Readers will also discover the other senses—sight, smell, touch, taste, as well as sound. In addition, movement is an important aspect of the story’s musical nature. I hope words like scratched, swayed, and climbed will help make Destiny’s journey come to life in a joyful, dancelike way. There is nothing more celebratory than knowing she is now healthy and free in the wild!

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About Destiny Finds Her Way

(ages 4-8, Hardcover Picture Book, National Geographic Kids Books)

Newbery Honor winner Margarita Engle and photographer and Sloth Institute Executive Director Sam Trull team up to bring the inspiring and true story to life of how Destiny, a motherless baby sloth, sightless in one eye and rescued by Sam in the Costa Rican rain forest, defies the odds, overcomes her obstacles of limited sight and learns the skills she will need to return to her wild, forest home.

Without her mother to protect her or teach her, Destiny is found and taken to a rescue center in Costa Rica. The little sloth soon befriends other orphaned sloths. Her poor eyesight, however, makes it hard for her to keep her balance. Eventually Destiny begins to use all of her senses to explore the world around her. But can she learn to climb? Can she master the other skills she needs to survive on her own? And will Destiny be brave enough to return to her wild, forest home?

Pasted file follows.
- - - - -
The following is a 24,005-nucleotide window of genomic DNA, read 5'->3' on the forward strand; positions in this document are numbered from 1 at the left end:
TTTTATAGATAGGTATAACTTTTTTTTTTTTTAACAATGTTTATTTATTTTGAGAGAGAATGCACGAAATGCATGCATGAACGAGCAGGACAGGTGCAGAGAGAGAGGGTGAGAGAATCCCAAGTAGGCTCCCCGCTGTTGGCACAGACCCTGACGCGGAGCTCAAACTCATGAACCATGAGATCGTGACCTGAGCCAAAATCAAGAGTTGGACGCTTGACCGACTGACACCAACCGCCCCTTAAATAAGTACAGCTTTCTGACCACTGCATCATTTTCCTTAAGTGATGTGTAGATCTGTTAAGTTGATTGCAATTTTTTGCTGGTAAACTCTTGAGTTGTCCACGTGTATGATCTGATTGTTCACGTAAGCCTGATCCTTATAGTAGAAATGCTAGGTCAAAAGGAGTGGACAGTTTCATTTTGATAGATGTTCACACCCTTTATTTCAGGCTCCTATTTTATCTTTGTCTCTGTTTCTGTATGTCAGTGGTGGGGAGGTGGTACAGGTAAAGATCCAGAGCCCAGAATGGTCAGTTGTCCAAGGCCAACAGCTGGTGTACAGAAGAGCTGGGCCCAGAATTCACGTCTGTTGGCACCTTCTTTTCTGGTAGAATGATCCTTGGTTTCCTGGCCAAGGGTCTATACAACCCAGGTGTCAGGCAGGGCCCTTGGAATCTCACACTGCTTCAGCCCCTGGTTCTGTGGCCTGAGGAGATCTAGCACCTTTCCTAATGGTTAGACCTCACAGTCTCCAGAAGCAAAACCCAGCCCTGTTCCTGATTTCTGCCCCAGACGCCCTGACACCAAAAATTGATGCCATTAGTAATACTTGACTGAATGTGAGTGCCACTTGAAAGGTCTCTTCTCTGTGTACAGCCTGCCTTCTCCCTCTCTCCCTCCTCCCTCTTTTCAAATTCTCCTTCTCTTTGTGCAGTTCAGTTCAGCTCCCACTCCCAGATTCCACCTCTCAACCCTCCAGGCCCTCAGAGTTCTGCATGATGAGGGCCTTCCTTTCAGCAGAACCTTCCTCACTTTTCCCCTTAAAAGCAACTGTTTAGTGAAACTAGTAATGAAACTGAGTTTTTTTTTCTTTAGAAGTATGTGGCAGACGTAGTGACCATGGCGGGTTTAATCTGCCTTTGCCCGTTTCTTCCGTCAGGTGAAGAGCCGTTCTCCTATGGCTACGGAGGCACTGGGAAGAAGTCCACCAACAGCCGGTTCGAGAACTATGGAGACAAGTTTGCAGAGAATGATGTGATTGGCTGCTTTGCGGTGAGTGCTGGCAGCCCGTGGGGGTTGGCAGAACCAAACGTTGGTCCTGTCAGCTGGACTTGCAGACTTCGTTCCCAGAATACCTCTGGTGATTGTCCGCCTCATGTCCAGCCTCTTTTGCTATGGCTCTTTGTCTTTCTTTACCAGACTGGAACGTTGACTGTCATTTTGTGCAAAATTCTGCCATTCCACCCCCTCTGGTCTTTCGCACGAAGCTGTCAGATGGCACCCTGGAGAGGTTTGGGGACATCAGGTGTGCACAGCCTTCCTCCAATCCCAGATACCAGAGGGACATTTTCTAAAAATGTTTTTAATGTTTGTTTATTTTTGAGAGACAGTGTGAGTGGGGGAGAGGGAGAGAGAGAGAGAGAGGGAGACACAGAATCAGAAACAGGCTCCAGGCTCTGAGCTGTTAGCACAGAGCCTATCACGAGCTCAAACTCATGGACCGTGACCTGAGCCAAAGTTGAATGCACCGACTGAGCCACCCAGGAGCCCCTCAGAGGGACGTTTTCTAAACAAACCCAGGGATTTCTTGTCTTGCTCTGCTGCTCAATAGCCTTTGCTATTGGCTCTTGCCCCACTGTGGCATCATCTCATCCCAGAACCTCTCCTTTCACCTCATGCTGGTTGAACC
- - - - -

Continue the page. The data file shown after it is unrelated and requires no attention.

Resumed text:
In addition to learning about Destiny and her journey, readers are immersed in the world of sloths and sloth rescue in this uplifting story about overcoming obstacles and believing in yourself.

About the Author:

Margarita Engle is the Cuban-American author of many verse novels, memoirs, and picture books, including The Surrender Tree, Enchanted Air, Drum Dream Girl, and Dancing Hands. Awards include a Newbery Honor, Pura Belpré, Golden Kite, Walter, Jane Addams, PEN U.S.A., and NSK Neustadt, among others. Margarita served as the national 2017-2019 Young People’s Poet Laureate. She is a three-time U.S. nominee for the Astrid Lindgren Book Award. Her most recent books are Rima’s Rebellion, Singing With Elephants, and Destiny Finds Her Way. Her next young adult verse novel is Wings in the Wild, and her next picture book is Water Day.
Margarita was born in Los Angeles, but developed a deep attachment to her mother’s homeland during childhood summers with relatives on the island. She studied agronomy and botany along with creative writing, and now lives in central California with her husband.

Website | Instagram | Facebook | Twitter

About the Photographer: